An ex-diplomat’s three-step English boot camp for university students

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Shunji Yanai, former Japanese ambassador to the United States and current judge at the International Tribunal for the Law of the Sea, offers some radical measures to help university students bring their English communication skills up to speed.

Writing in the July 21 evening edition of the Nikkei Shimbun, he explains that when he first started teaching at a university after retiring as a diplomat, he was asked to help lead extracurricular study sessions for students.

Though his students could read English fairly well, he soon became painfully aware of their poor conversational English. Typically, he blamed Japan’s education system for emphasizing test preparation over actual communication skills.

Out of a concern for their futures as global citizens, Yanai came up with the following crash course to whip the students into shape:

  1. Memorize and recite US presidents’ political speeches: He made all his students memorize a speech word for word and recite it in front of the group. The variety of sentence structures in each speech helped with conversational skills and composition, while speaking at length trained their mouth muscles to speak in English.

  2. Memorize jazz standards and listen and sing along to the songs at live performances: He took some of his students to jazz bars and pays for their drinks… on the condition that they memorize the lyrics ahead of time. Singing along to the songs with some drinks in them, he claims, helped students start speaking more fluently.

  3. Place a digestive pill in your mouth to help learn how to pronounce R’s differently from L’s: Japanese people grow up without using the English L and R sounds in their everyday lives - the sounds in standard Japanese that are written with a letter “R” in English are actually pronounced with a sound that’s somewhere between the L in “la” and the “D” in “dog.” To fix that problem, Yanai had students practice saying R words with a pill of biofermin digestive medicine in their mouths. The weight of the pill kept their tongues from hitting the roofs of their mouths, which would result in a mistaken L sound.

Now, I seriously doubt Yanai ever used these methods on himself. As a former diplomat he has presumably gone through the foreign ministry’s rigorous language training. As far as I can tell from the diplomats I have met over the years, this training is highly effective – every Japanese diplomat I’ve met has spoken very good, fluent English. If this is because of days spent with pills in their mouths, I would be very surprised.

I am far from an expert in English teaching methods, but I can’t help but question this plan’s effectiveness. Can a strict regimen of memorizing speeches and jazz songs, recitation, and jury-rigged palate correction do what commitment, good guidance, and more traditional practice cannot?

20 thoughts on “An ex-diplomat’s three-step English boot camp for university students

  1. Never underestimate the power of the singalong. I have a very good accent when I speak Japanese, and I owe it all to the fact that my middle school teacher made my class sing something every day.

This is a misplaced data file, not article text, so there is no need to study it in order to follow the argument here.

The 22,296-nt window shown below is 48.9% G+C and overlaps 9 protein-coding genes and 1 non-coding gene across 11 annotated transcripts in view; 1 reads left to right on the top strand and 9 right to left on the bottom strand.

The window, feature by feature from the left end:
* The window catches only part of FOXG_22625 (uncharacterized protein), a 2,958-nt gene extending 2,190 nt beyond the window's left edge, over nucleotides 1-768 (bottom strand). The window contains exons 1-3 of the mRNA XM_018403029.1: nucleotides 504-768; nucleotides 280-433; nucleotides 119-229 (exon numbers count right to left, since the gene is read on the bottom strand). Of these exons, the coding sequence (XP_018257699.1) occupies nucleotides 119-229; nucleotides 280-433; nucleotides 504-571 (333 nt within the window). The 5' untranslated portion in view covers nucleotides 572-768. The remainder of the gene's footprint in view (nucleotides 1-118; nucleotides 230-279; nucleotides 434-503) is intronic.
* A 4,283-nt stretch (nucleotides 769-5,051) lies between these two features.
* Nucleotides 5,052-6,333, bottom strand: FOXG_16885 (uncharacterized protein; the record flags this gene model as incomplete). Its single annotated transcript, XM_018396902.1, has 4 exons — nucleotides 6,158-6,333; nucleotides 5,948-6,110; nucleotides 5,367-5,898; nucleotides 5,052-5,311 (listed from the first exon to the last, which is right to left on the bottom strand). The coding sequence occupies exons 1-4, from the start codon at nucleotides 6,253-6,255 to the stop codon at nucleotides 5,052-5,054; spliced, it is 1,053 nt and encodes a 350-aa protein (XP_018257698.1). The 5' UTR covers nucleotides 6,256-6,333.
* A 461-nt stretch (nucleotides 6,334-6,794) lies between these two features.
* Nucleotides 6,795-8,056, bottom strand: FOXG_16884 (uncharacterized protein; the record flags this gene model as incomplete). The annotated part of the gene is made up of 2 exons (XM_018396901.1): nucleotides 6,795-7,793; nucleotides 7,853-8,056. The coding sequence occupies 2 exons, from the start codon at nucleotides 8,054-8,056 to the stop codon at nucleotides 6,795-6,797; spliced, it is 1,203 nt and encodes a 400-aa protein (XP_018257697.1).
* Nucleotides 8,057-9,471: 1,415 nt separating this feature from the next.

I can’t tell from you article whether or not Mr. Shinai’s thinks these unusual methods are effective on their own, but they seem to me like inventive learning aids rather than a class in and of themselves.

  2. I’m pretty sure memorizing political speeches is the dumbest idea I’ve ever heard. It’s just rote learning – the kids’ll have no idea what they’re reciting, meaning they’ll get very little out of it. The jazz thing I could kind of see as a positive – but not everyone likes jazz. Better to get the students to learn a song they like and then take them all out to Big Echo for a group performance… There was a study done that showed people’s fluency went up when drinking (affective filter goes down i.e. you don’t care about mistakes) but the benefit falls off the more hammered they get.

    The pill thing? That’s pretty old fashioned sounding. Who knows. Could work. Wouldn’t try it myself – it’s better for phonology (as far as I’m concerned) to raise the students’ consciousness with regards to what they’re doing with their tongue and mouth so they can build up the skill themselves.

    Still I’m just an English teacher not a judge, so what do I know?

  3. The first thing I thought when reading the above is “Has the guy released a book/started a lecture tour on said topic?”

    As for singing jazz, Wada Akiko’s been doing it for decades yet she still has Joojaa on ma maand.

  4. Re: memorizing the political speech, I think this could go either way. If the kids simply memorize without comprehending, then I agree with Jackson: it will be just rote learning. But what if they are given an audio recording of the speech and asked to prepare their own transcription as part of the assignment? In this case, I can’t help but think that they would be forced to consider the meaning of the words and the speech as a whole in the process. At any rate, I found the reverse of this method particularly helpful when learning Japanese (although I used NHK documentaries and news programs instead of speeches).